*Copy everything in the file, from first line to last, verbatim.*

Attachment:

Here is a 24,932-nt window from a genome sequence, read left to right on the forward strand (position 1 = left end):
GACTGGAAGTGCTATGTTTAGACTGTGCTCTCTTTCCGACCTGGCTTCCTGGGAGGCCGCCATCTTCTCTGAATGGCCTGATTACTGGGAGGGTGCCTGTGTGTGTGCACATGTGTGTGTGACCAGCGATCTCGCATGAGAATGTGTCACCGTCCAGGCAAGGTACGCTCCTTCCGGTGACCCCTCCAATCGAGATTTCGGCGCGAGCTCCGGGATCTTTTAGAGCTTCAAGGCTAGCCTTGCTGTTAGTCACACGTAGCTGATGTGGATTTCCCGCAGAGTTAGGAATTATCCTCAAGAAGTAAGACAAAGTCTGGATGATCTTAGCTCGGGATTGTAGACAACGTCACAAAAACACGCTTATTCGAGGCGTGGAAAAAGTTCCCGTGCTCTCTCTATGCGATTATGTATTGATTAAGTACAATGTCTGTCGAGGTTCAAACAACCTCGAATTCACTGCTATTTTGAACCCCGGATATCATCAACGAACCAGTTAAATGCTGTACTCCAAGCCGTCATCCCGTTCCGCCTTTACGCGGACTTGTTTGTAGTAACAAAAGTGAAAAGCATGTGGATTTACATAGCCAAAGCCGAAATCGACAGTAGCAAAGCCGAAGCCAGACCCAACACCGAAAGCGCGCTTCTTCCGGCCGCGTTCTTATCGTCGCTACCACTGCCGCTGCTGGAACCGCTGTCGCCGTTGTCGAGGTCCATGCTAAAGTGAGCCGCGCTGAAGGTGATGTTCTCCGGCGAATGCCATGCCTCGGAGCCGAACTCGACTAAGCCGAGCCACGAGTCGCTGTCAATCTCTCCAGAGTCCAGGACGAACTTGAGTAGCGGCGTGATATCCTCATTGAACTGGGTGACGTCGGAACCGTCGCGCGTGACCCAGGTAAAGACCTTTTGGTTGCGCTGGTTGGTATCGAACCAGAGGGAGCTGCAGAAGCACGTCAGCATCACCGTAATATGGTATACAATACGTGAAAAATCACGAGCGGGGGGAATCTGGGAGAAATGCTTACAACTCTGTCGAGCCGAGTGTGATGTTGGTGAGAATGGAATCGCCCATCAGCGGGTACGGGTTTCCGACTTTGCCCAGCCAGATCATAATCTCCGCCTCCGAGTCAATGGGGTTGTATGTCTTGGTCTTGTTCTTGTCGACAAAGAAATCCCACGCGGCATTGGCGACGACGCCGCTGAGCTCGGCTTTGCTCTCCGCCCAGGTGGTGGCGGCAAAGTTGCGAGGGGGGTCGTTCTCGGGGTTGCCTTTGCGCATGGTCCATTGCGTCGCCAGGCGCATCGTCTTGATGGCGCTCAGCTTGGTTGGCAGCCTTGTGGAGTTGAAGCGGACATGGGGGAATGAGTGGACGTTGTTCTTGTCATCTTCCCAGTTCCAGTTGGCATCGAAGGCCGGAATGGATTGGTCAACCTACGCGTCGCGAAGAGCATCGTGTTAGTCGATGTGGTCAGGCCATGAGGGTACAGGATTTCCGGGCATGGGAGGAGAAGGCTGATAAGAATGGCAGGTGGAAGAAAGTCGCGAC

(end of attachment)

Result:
Here is a 24,932-nt window from a genome sequence, read left to right on the forward strand (position 1 = left end):
GACTGGAAGTGCTATGTTTAGACTGTGCTCTCTTTCCGACCTGGCTTCCTGGGAGGCCGCCATCTTCTCTGAATGGCCTGATTACTGGGAGGGTGCCTGTGTGTGTGCACATGTGTGTGTGACCAGCGATCTCGCATGAGAATGTGTCACCGTCCAGGCAAGGTACGCTCCTTCCGGTGACCCCTCCAATCGAGATTTCGGCGCGAGCTCCGGGATCTTTTAGAGCTTCAAGGCTAGCCTTGCTGTTAGTCACACGTAGCTGATGTGGATTTCCCGCAGAGTTAGGAATTATCCTCAAGAAGTAAGACAAAGTCTGGATGATCTTAGCTCGGGATTGTAGACAACGTCACAAAAACACGCTTATTCGAGGCGTGGAAAAAGTTCCCGTGCTCTCTCTATGCGATTATGTATTGATTAAGTACAATGTCTGTCGAGGTTCAAACAACCTCGAATTCACTGCTATTTTGAACCCCGGATATCATCAACGAACCAGTTAAATGCTGTACTCCAAGCCGTCATCCCGTTCCGCCTTTACGCGGACTTGTTTGTAGTAACAAAAGTGAAAAGCATGTGGATTTACATAGCCAAAGCCGAAATCGACAGTAGCAAAGCCGAAGCCAGACCCAACACCGAAAGCGCGCTTCTTCCGGCCGCGTTCTTATCGTCGCTACCACTGCCGCTGCTGGAACCGCTGTCGCCGTTGTCGAGGTCCATGCTAAAGTGAGCCGCGCTGAAGGTGATGTTCTCCGGCGAATGCCATGCCTCGGAGCCGAACTCGACTAAGCCGAGCCACGAGTCGCTGTCAATCTCTCCAGAGTCCAGGACGAACTTGAGTAGCGGCGTGATATCCTCATTGAACTGGGTGACGTCGGAACCGTCGCGCGTGACCCAGGTAAAGACCTTTTGGTTGCGCTGGTTGGTATCGAACCAGAGGGAGCTGCAGAAGCACGTCAGCATCACCGTAATATGGTATACAATACGTGAAAAATCACGAGCGGGGGGAATCTGGGAGAAATGCTTACAACTCTGTCGAGCCGAGTGTGATGTTGGTGAGAATGGAATCGCCCATCAGCGGGTACGGGTTTCCGACTTTGCCCAGCCAGATCATAATCTCCGCCTCCGAGTCAATGGGGTTGTATGTCTTGGTCTTGTTCTTGTCGACAAAGAAATCCCACGCGGCATTGGCGACGACGCCGCTGAGCTCGGCTTTGCTCTCCGCCCAGGTGGTGGCGGCAAAGTTGCGAGGGGGGTCGTTCTCGGGGTTGCCTTTGCGCATGGTCCATTGCGTCGCCAGGCGCATCGTCTTGATGGCGCTCAGCTTGGTTGGCAGCCTTGTGGAGTTGAAGCGGACATGGGGGAATGAGTGGACGTTGTTCTTGTCATCTTCCCAGTTCCAGTTGGCATCGAAGGCCGGAATGGATTGGTCAACCTACGCGTCGCGAAGAGCATCGTGTTAGTCGATGTGGTCAGGCCATGAGGGTACAGGATTTCCGGGCATGGGAGGAGAAGGCTGATAAGAATGGCAGGTGGAAGAAAGTCGCGAC